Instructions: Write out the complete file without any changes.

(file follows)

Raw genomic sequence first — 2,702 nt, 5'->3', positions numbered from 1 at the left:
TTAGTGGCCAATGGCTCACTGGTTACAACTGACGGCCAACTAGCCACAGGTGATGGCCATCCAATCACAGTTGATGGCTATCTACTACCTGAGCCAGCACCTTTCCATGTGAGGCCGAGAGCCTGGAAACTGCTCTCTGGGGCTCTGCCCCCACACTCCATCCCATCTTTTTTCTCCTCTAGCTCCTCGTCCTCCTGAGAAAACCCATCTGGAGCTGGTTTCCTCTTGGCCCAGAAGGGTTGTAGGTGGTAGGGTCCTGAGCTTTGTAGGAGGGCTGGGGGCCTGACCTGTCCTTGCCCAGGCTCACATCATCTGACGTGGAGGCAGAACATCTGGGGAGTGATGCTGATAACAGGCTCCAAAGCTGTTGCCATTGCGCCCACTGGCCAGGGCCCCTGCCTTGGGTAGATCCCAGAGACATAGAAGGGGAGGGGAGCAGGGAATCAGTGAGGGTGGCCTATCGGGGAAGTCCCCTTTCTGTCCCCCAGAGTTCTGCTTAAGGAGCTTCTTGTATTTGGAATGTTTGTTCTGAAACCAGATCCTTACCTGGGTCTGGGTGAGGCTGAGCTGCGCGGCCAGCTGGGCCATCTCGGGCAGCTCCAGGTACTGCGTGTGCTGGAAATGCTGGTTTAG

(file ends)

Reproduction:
Raw genomic sequence first — 2,702 nt, 5'->3', positions numbered from 1 at the left:
TTAGTGGCCAATGGCTCACTGGTTACAACTGACGGCCAACTAGCCACAGGTGATGGCCATCCAATCACAGTTGATGGCTATCTACTACCTGAGCCAGCACCTTTCCATGTGAGGCCGAGAGCCTGGAAACTGCTCTCTGGGGCTCTGCCCCCACACTCCATCCCATCTTTTTTCTCCTCTAGCTCCTCGTCCTCCTGAGAAAACCCATCTGGAGCTGGTTTCCTCTTGGCCCAGAAGGGTTGTAGGTGGTAGGGTCCTGAGCTTTGTAGGAGGGCTGGGGGCCTGACCTGTCCTTGCCCAGGCTCACATCATCTGACGTGGAGGCAGAACATCTGGGGAGTGATGCTGATAACAGGCTCCAAAGCTGTTGCCATTGCGCCCACTGGCCAGGGCCCCTGCCTTGGGTAGATCCCAGAGACATAGAAGGGGAGGGGAGCAGGGAATCAGTGAGGGTGGCCTATCGGGGAAGTCCCCTTTCTGTCCCCCAGAGTTCTGCTTAAGGAGCTTCTTGTATTTGGAATGTTTGTTCTGAAACCAGATCCTTACCTGGGTCTGGGTGAGGCTGAGCTGCGCGGCCAGCTGGGCCATCTCGGGCAGCTCCAGGTACTGCGTGTGCTGGAAATGCTGGTTTAG